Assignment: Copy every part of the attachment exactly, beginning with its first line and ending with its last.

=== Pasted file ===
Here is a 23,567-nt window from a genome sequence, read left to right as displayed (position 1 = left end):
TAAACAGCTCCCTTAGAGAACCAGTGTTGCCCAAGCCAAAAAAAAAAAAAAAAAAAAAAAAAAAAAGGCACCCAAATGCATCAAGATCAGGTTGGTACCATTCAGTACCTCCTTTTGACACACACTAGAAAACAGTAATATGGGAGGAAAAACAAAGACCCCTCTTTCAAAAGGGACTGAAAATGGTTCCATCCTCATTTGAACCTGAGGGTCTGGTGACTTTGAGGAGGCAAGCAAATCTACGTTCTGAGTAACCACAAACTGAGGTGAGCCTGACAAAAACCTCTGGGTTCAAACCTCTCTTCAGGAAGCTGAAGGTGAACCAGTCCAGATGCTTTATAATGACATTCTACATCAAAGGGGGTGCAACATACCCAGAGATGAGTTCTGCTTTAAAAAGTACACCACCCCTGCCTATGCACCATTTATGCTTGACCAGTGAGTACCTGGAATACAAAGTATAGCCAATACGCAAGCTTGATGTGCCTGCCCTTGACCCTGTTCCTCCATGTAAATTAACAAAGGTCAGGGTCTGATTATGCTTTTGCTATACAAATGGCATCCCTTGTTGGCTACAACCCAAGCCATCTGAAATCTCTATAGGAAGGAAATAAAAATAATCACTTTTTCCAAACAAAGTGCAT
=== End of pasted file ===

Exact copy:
Here is a 23,567-nt window from a genome sequence, read left to right as displayed (position 1 = left end):
TAAACAGCTCCCTTAGAGAACCAGTGTTGCCCAAGCCAAAAAAAAAAAAAAAAAAAAAAAAAAAAAGGCACCCAAATGCATCAAGATCAGGTTGGTACCATTCAGTACCTCCTTTTGACACACACTAGAAAACAGTAATATGGGAGGAAAAACAAAGACCCCTCTTTCAAAAGGGACTGAAAATGGTTCCATCCTCATTTGAACCTGAGGGTCTGGTGACTTTGAGGAGGCAAGCAAATCTACGTTCTGAGTAACCACAAACTGAGGTGAGCCTGACAAAAACCTCTGGGTTCAAACCTCTCTTCAGGAAGCTGAAGGTGAACCAGTCCAGATGCTTTATAATGACATTCTACATCAAAGGGGGTGCAACATACCCAGAGATGAGTTCTGCTTTAAAAAGTACACCACCCCTGCCTATGCACCATTTATGCTTGACCAGTGAGTACCTGGAATACAAAGTATAGCCAATACGCAAGCTTGATGTGCCTGCCCTTGACCCTGTTCCTCCATGTAAATTAACAAAGGTCAGGGTCTGATTATGCTTTTGCTATACAAATGGCATCCCTTGTTGGCTACAACCCAAGCCATCTGAAATCTCTATAGGAAGGAAATAAAAATAATCACTTTTTCCAAACAAAGTGCAT